Saudi Arabia’s King Fahd International aims to become regional high-flyer

Special Saudi Arabia’s King Fahd International aims to become regional high-flyer
The Dammam-based King Fahd International is expanding its infrastructure and attracting new airlines as it positions itself as a regional passenger and cargo hub. Courtesy of King Fahd International airport
Updated 08 May 2018

Saudi Arabia’s King Fahd International aims to become regional high-flyer

Saudi Arabia’s King Fahd International aims to become regional high-flyer
  • The airport — which serves the city of Jubail and its industrial complexes — is positioning itself as a regional passenger and cargo hub.
  • A further three to five airlines are due to start serving the airport by the end of the year, pending approvals.

LONDON: King Fahd International is expected to see rising passenger and cargo volumes as the Dammam-based airport expands its infrastructure and welcomes new airlines, according to the CEO of Dammam Airports Company (DACO) Turki Abdullah Al-Jawini.
The airport — which serves the city of Jubail and its industrial complexes — is positioning itself as a regional passenger and cargo hub, Al-Jawini told Arab News.

 

 “We would like to take advantage of the strategic location of King Fahd International airport as the Kingdom’s eastern gateway; its proximity to one of the largest sea ports, Dammam Port and its proximity to (other) GCC capitals. All this combined can make the perfect ingredients to make a logistic cargo hub at the airport,” he said. 

The first-quarter passenger figures for this year were “very promising,” he said, with 4.2 percent growth in passenger numbers compared to the same quarter last year. “The airport over the last few years has seen a very positive growth trend,” he said.
“With those numbers, we are forecasting 6 to 8 percent growth this year compared to last year,” he said. The airport served 9.8 million passengers last year.
He told Arab News that a further three to five airlines are due to start serving the airport by the end of the year, pending approvals. Bangladesh’s Biman Airlines agreed to fly to and from the airport earlier this year, he said. There are currently 37 airlines serving the airport.
Al-Jawini added that he is keen to see more passengers from North America, Europe and Asia using the airport. Currently around 45 percent of passengers are domestic travelers, he said.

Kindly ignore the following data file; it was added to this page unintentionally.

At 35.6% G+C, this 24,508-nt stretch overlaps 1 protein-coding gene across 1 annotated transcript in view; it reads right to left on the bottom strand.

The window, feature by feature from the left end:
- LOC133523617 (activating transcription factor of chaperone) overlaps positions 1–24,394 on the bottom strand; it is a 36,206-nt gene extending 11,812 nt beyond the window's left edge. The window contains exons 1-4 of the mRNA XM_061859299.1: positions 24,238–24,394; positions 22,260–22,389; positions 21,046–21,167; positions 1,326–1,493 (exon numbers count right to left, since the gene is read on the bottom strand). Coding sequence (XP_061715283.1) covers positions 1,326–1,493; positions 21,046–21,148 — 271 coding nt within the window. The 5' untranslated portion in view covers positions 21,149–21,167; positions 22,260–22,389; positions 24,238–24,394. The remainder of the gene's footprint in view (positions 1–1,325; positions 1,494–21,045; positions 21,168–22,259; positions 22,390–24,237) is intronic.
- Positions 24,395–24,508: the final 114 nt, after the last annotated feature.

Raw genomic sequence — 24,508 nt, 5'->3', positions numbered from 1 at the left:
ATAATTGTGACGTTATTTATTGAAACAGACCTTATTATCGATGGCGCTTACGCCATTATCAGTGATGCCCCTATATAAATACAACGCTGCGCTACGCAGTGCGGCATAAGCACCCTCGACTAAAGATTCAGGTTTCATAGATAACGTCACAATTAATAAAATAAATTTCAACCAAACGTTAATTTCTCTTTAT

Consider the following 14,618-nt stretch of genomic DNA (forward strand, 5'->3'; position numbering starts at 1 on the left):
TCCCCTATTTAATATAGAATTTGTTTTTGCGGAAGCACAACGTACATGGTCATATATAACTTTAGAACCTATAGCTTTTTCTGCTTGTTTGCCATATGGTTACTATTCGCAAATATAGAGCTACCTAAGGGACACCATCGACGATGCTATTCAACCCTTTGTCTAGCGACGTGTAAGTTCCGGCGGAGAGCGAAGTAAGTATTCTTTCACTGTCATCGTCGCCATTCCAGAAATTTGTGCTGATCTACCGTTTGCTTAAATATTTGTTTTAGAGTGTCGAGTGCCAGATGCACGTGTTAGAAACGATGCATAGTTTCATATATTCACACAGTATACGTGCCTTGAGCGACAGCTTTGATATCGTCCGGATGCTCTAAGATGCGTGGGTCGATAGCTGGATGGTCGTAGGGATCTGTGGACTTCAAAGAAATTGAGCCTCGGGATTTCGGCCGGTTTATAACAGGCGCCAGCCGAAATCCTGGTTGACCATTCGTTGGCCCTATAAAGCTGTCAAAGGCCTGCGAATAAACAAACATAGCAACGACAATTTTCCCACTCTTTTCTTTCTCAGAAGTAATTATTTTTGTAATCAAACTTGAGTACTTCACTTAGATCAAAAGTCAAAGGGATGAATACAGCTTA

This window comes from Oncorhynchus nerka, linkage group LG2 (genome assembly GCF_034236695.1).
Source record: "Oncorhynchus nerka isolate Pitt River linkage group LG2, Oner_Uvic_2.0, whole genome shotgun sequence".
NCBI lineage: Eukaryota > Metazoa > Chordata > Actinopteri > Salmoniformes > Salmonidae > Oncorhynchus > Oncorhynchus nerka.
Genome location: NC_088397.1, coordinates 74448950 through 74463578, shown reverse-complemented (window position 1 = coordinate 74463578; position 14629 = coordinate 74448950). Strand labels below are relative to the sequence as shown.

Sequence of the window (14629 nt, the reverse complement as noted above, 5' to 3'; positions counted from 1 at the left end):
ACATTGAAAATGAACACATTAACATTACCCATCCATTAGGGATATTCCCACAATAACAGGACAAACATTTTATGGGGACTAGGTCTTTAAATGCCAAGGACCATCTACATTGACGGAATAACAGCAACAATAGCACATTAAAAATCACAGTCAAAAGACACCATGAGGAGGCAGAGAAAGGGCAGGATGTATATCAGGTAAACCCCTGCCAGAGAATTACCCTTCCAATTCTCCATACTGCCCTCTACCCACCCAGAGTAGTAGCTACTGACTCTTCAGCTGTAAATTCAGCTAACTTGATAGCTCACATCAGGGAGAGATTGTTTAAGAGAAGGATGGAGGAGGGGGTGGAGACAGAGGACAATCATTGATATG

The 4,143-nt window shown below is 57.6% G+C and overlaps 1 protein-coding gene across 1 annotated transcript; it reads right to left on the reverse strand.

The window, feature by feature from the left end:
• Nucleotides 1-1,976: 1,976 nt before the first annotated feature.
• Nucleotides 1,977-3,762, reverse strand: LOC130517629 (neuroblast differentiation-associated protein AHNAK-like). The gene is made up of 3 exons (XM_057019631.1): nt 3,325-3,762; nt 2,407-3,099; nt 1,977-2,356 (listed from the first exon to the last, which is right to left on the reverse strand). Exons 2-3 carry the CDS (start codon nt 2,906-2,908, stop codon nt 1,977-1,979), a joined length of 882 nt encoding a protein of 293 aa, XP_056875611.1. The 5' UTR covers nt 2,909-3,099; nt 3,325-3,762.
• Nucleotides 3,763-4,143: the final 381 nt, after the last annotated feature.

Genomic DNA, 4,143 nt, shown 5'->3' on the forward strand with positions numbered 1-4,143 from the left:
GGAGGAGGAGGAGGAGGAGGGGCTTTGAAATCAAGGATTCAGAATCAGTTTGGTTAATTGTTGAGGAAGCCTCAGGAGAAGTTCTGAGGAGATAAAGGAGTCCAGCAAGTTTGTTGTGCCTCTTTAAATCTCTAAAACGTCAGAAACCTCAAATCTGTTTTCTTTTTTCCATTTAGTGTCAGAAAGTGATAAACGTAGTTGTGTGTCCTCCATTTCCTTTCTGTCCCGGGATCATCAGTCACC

King Fahd International is also expanding its existing infrastructure to allow for rising passenger growth, with the aim of increasing its capacity from an estimated 12.6 million passengers to 25-30 million passengers in the next 10-15 years.
The expansion forms part of the airport’s 30-year masterplan launched last July following the creation of DACO. The airport company — which is wholly-owned by the Saudi Civil Aviation Holding Company — is part of Saudi Arabia’s efforts to privatize certain sectors of its economy. The Kingdom has planned to privatize all of the country’s airports.
The masterplan includes the construction of a “cargo village,” with Al-Jawini telling Arab News that tenders for the latest construction work are being reviewed, and that he hoped that contracts would be awarded within a “few weeks.”
Al-Jawini’s comments follow the signing of an agreement on Monday with a logistics automation company, Vanderlande, to develop a new baggage-handling system at the airport. DACO also signed a deal with Serco Middle East to instal fire and rescue services at the airport.
The deals were announced at the annual Airport Show in Dubai this month where DACO is scheduled to provide further updates on the airport’s 30-year plan.
Al-Jawini declined to comment on questions about whether the company would consider a share sale or seek any other form of foreign investment to support the airport’s expansion.

FASTFACTS

The airport served 9.8 million passengers in 2017 and it is forecasting 6 to 8 percent growth this year compared to last year.